Pathways for Articultion and Language plus a FREEBIE!

Pathways for articulation and language:  Fun games to address a variety of articulation and language goals
Pathways for articulation and language

One of the great things about living in the middle of North Carolina is that you are nearly an equal distance between the beach and mountains. (I lean towards mountains if you’re wondering and I’d say that, while not uncommon, it’s the minority position.)

As we near the end of the school year, some of my artic students are really in need of some new materials.  I give you “Pathways for articulation and language.”

These game boards look like your classic Bingo board but set up is easier and there’s more excitement and strategy. Not to mention each board contains 36 specific phonemes/position represented by adorable Smarty Symbols. (Answer key included in case any of the pics have you momentarily stumped.  IEPs can do that to you.)

Pathways for articulation and language games
Pathways for articulation and language

To play, each player receives a different game board with the same target. On your turn, call out a picture that every player will cover. (You may want to insist on a correct production to cover.  Your call.) You can use dry erase markers if you’ve laminated your sheets or chips.  My students like to use flat marbles so it looks like stepping stones.

Pathways for Articulation and Language games to target a variety of speech and language goals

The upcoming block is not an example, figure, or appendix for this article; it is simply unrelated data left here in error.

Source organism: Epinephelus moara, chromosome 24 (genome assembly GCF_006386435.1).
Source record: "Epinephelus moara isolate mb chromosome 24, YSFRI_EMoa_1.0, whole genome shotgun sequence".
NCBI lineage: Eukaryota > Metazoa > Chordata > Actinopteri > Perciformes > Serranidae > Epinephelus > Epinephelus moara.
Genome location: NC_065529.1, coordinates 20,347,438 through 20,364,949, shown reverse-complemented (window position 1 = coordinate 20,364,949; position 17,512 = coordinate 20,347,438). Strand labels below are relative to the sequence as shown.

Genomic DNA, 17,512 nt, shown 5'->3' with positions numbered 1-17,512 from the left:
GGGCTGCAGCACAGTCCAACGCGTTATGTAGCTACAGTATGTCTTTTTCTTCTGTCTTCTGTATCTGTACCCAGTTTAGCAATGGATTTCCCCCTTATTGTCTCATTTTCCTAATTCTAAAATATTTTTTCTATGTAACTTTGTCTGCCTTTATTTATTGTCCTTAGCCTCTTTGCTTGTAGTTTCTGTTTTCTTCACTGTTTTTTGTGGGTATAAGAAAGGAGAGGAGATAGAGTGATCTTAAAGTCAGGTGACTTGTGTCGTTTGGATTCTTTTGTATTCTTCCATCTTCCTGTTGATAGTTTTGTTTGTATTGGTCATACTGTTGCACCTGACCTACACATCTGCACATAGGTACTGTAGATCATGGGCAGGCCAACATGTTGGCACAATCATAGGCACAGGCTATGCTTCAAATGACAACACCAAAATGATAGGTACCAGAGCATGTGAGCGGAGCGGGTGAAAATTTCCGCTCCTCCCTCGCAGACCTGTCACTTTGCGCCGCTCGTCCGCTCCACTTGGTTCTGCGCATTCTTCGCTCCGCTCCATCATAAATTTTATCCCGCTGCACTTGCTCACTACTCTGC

Pathways for Articulation and Language

The object of the game is to be the first to make a path from one sea to the other or one forest to the other.  You may find that your original plan isn’t what you end up with as other players announce words to cover.  Remember a path can be winding!

Pathways samples

This set includes boards for K, L, SH, CH, TH, S, R (including vocalic R boards), categories, antonyms, synonyms and homophones. All boards have picture prompts except for synonyms and homophones.

Click here for all the info.

You can check out how this works with a FREEBIE!  Download my animal boards and play in a few different ways.  For your youngest students, you might just label the animal.  For older students say where the animal lives. For a more challenging version, say the correct name of the animal baby. Easy when it’s “puppy,” trickier when it’s “porcupette.”  Don’t worry, there’s an answer key.

Free activity for working on animal vocabulary, animal babies or where animals live
Pathways for Animal Names

Click here for your freebie.



The views expressed in this blog are my own and are intended to inspire other speech-language pathologists in their own practice. If you are a parent, teacher or other educator, these ideas are not intended to take the place of treatment by a certified clinician. Read full disclaimer here.